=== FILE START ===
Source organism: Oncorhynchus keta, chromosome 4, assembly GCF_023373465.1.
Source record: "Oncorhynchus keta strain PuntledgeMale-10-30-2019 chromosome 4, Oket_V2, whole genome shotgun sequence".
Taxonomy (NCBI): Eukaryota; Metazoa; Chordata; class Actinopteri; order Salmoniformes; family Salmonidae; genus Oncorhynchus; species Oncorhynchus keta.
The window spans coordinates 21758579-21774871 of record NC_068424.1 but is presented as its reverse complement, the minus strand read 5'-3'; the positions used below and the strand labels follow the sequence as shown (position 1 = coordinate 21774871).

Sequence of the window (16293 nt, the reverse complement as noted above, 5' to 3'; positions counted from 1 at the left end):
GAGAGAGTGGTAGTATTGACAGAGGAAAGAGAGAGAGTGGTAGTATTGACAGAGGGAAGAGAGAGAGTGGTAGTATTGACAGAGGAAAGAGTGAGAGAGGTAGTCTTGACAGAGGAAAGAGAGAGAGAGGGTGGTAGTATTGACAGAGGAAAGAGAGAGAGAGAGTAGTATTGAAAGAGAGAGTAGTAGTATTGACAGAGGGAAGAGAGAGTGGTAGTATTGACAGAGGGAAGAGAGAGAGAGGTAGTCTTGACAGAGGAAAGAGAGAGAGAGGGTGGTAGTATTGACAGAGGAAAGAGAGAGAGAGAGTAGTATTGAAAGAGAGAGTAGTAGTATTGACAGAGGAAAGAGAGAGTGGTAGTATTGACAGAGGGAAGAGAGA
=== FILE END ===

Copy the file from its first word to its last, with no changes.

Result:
Source organism: Oncorhynchus keta, chromosome 4, assembly GCF_023373465.1.
Source record: "Oncorhynchus keta strain PuntledgeMale-10-30-2019 chromosome 4, Oket_V2, whole genome shotgun sequence".
Taxonomy (NCBI): Eukaryota; Metazoa; Chordata; class Actinopteri; order Salmoniformes; family Salmonidae; genus Oncorhynchus; species Oncorhynchus keta.
The window spans coordinates 21758579-21774871 of record NC_068424.1 but is presented as its reverse complement, the minus strand read 5'-3'; the positions used below and the strand labels follow the sequence as shown (position 1 = coordinate 21774871).

Sequence of the window (16293 nt, the reverse complement as noted above, 5' to 3'; positions counted from 1 at the left end):
GAGAGAGTGGTAGTATTGACAGAGGAAAGAGAGAGAGTGGTAGTATTGACAGAGGGAAGAGAGAGAGTGGTAGTATTGACAGAGGAAAGAGTGAGAGAGGTAGTCTTGACAGAGGAAAGAGAGAGAGAGGGTGGTAGTATTGACAGAGGAAAGAGAGAGAGAGAGTAGTATTGAAAGAGAGAGTAGTAGTATTGACAGAGGGAAGAGAGAGTGGTAGTATTGACAGAGGGAAGAGAGAGAGAGGTAGTCTTGACAGAGGAAAGAGAGAGAGAGGGTGGTAGTATTGACAGAGGAAAGAGAGAGAGAGAGTAGTATTGAAAGAGAGAGTAGTAGTATTGACAGAGGAAAGAGAGAGTGGTAGTATTGACAGAGGGAAGAGAGA